on Eleventh Amendment immunity). Accordingly, Count Two is
dismissed in its entirety, and Counts Three and Eight are
dismissed as to DHS.
Request for Declaratory Judgment
last argument in favor of dismissal is that plaintiffs have
not alleged sufficient facts to support their claim for
declaratory relief. (Doc. 46 at 13-14). Plaintiffs' First
Amended Complaint requests “a declaratory judgment that
declares that DHS has failed to allocate necessary and
adequate funding such that DHS, through its employees, was
not able to meet regulatory and legislative requirements
regarding appropriate supervision, protection and oversight
of minors like Christopher, A.S. and R.S, ” pursuant to
the Oklahoma Declaratory Judgment Act, Okla. Stat tit. 12,
§ 1651 et seq., and the federal Declaratory
Judgment Act, 28 U.S.C. § 2201. (Doc. 41 at 30, ¶
support of its argument, DHS points to plaintiffs'
failure to allege the existence of a justiciable controversy
between plaintiffs and DHS. (Doc. 46 at 15). In response,
plaintiffs contend that because A.S. and R.S., who are
parties to this lawsuit through their parents, remain in DHS
custody and thus there exists a legally protectable interest
in a controversy ripe for judicial determination. (Doc. 56 at
Oklahoma Declaratory Judgment Act allows a district court to,
“in cases of actual controversy, determine rights,
status, or other legal relations . . . provided however, that
a court may refuse to make such determination where the
judgment, if rendered, would not terminate the controversy,
or some part thereof, giving rise to the proceeding.”
Okla. Stat. tit. 12, § 1651. The Oklahoma Supreme Court
has held that declaratory relief depends “upon the
existence of a justiciable controversy, ” which
“refers to a lively case or controversy between
antagonistic demands.” House of Realty, Inc. v.
City of Midwest City, 109 P.3d 314, 318 (Okla. 2004).
The Federal Declaratory Judgment Act provides that
“[i]n a case of actual controversy within its
jurisdiction . . ., any court of the United States . . . may
declare the rights and other legal relations of any
interested party seeking such declaration.” 28 U.S.C.
the facts in a light most favorable to plaintiffs, the facts
as alleged in plaintiffs' First Amended Complaint are
sufficient to support their right to relief beyond mere
speculation. Specifically, plaintiffs claim for declaratory
relief alleges: “The failure of DHS to hire sufficient
and adequately trained personnel to supervise and protect
vulnerable children, and to establish and implement the
policies and procedures, denies children like Christopher,
A.S., and R.S. services and protections afforded by Oklahoma
statutes and the Constitution of the State of
Oklahoma.” (Doc. 41 at 30, ¶ 146). The First
Amended Complaint also alleges that DHS, through its
employees, has suggested that plaintiffs' parental rights
may be terminated and/or that A.S. and R.S. may never be
returned to them. (Id. at 13, ¶¶ 56-57).
The facts as alleged are sufficient to allege the presence of
a live controversy between plaintiffs and DHS. Further,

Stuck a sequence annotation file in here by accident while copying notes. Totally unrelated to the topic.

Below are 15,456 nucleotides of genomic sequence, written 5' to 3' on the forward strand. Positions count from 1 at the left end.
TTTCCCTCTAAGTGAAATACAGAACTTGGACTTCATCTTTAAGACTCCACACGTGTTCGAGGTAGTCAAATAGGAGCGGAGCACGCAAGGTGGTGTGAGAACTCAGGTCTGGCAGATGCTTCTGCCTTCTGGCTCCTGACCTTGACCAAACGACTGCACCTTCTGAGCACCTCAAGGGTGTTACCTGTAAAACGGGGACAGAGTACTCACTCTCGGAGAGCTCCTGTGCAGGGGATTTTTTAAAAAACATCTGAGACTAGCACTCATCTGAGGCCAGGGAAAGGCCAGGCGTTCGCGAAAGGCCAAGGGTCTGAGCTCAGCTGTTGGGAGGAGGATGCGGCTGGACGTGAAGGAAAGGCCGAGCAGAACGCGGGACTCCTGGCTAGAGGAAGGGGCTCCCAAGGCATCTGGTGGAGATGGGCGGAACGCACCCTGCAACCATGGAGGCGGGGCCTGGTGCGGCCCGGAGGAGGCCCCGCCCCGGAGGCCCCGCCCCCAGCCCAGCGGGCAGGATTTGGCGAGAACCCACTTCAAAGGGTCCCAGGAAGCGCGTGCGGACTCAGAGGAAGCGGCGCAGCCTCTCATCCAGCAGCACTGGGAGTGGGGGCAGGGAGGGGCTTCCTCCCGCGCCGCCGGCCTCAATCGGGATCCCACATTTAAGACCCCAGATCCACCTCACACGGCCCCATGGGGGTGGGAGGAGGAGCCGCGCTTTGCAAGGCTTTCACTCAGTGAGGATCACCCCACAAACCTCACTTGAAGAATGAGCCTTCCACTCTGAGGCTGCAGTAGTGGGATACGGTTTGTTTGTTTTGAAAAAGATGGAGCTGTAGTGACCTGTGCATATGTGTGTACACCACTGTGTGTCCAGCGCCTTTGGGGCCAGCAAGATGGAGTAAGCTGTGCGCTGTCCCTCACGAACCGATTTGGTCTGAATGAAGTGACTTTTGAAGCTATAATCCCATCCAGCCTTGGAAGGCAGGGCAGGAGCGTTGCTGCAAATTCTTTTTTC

because A.S. and R.S. are currently in DHS custody and there
is no guarantee they may be reunified with their parents,
there is a legally protectable interest related to DHS's
allocation of funding, as A.S. and R.S. would likely benefit
from additional resources.
Briggs v. Oklahoma ex rel. Oklahoma Dep't of Human
Servs., 472 F.Supp.2d 1304, 1311 (W.D. Okla. 2007),
aff'd sub nom. Briggs v. Johnson, 274 F.
App'x 730 (10th Cir. 2008), a father filed a lawsuit
against DHS and several of its employees individually,
alleging that their failure to protect and prevent physical
abuse of his daughter resulted in her death. The
plaintiff's complaint requested a declaration that DHS
“failed to allocate necessary and adequate funding to
its agencies and subsidiaries such that DHS, through its
employees, was not able to meet regulatory and legislative
requirements regarding appropriate supervision, protection
and oversight of minors like Kelsey . . . who are in DHS
custody.” Id. (quotations and citations
omitted). The court granted DHS's motion to dismiss
plaintiff's claim for declaratory relief on the grounds
that there was no “sufficiently concrete or real”
threat to the father, individually or as the representative
of his daughter's estate, and thus there was no live case
or controversy. Id. at 1312. Another district court
in this Circuit reached the same conclusion based on almost
identical facts. See Robbins v. Oklahoma ex rel.
Dep't of Human Servs., 2007 WL 756694 (E.D. Okla.
Mar. 7, 2007) (granting dismissal of plaintiffs' claim
for declaratory judgment on reconsideration), rev'd
on other grounds in Robbins v. Oklahoma, 519 F.3d 1242
(10th Cir. 2008). Contrary to the plaintiffs in
Briggs and Robbins however, the plaintiffs
in this case have filed suit on behalf of their
living children who are currently in DHS custody,
and thus can demonstrate that they may benefit from increased
funding to DHS, particularly in light of the fact that their
children may remain in DHS custody if their parental rights
are terminated. The Court concludes that plaintiffs'
allegations are sufficient at this stage.
Motion is therefore granted with respect to Counts Two,
Three, and Eight, but denied as to ...